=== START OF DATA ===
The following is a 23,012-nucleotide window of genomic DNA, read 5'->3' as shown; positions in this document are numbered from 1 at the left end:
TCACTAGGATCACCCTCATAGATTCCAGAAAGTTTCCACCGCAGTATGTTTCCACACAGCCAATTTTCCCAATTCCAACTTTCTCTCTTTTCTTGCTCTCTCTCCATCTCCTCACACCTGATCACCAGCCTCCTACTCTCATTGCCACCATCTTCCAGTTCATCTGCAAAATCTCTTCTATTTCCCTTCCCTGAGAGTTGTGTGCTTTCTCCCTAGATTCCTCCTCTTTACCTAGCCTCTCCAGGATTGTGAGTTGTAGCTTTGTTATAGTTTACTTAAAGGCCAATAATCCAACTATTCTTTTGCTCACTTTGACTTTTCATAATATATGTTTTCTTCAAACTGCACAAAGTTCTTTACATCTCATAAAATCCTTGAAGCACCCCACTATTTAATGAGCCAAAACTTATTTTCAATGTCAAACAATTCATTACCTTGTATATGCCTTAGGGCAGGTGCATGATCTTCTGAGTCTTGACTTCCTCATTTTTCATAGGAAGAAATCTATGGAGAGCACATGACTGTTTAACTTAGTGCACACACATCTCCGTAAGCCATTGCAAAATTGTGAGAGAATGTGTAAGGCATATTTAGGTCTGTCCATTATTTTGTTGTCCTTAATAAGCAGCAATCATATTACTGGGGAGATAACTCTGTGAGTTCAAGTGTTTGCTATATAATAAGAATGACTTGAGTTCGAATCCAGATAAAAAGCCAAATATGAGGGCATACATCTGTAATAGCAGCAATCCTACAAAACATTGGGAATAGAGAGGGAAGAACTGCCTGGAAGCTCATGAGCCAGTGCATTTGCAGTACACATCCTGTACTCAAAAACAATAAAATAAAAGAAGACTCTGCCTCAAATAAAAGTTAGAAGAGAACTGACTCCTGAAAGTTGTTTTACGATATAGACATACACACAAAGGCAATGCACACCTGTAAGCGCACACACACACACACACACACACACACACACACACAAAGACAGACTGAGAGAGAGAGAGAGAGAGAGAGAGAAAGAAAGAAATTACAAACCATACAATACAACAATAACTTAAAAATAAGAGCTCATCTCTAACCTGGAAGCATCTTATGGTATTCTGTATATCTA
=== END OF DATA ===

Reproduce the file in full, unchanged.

The following is a 23,012-nucleotide window of genomic DNA, read 5'->3' as shown; positions in this document are numbered from 1 at the left end:
TCACTAGGATCACCCTCATAGATTCCAGAAAGTTTCCACCGCAGTATGTTTCCACACAGCCAATTTTCCCAATTCCAACTTTCTCTCTTTTCTTGCTCTCTCTCCATCTCCTCACACCTGATCACCAGCCTCCTACTCTCATTGCCACCATCTTCCAGTTCATCTGCAAAATCTCTTCTATTTCCCTTCCCTGAGAGTTGTGTGCTTTCTCCCTAGATTCCTCCTCTTTACCTAGCCTCTCCAGGATTGTGAGTTGTAGCTTTGTTATAGTTTACTTAAAGGCCAATAATCCAACTATTCTTTTGCTCACTTTGACTTTTCATAATATATGTTTTCTTCAAACTGCACAAAGTTCTTTACATCTCATAAAATCCTTGAAGCACCCCACTATTTAATGAGCCAAAACTTATTTTCAATGTCAAACAATTCATTACCTTGTATATGCCTTAGGGCAGGTGCATGATCTTCTGAGTCTTGACTTCCTCATTTTTCATAGGAAGAAATCTATGGAGAGCACATGACTGTTTAACTTAGTGCACACACATCTCCGTAAGCCATTGCAAAATTGTGAGAGAATGTGTAAGGCATATTTAGGTCTGTCCATTATTTTGTTGTCCTTAATAAGCAGCAATCATATTACTGGGGAGATAACTCTGTGAGTTCAAGTGTTTGCTATATAATAAGAATGACTTGAGTTCGAATCCAGATAAAAAGCCAAATATGAGGGCATACATCTGTAATAGCAGCAATCCTACAAAACATTGGGAATAGAGAGGGAAGAACTGCCTGGAAGCTCATGAGCCAGTGCATTTGCAGTACACATCCTGTACTCAAAAACAATAAAATAAAAGAAGACTCTGCCTCAAATAAAAGTTAGAAGAGAACTGACTCCTGAAAGTTGTTTTACGATATAGACATACACACAAAGGCAATGCACACCTGTAAGCGCACACACACACACACACACACACACACACACACACAAAGACAGACTGAGAGAGAGAGAGAGAGAGAGAGAGAAAGAAAGAAATTACAAACCATACAATACAACAATAACTTAAAAATAAGAGCTCATCTCTAACCTGGAAGCATCTTATGGTATTCTGTATATCTA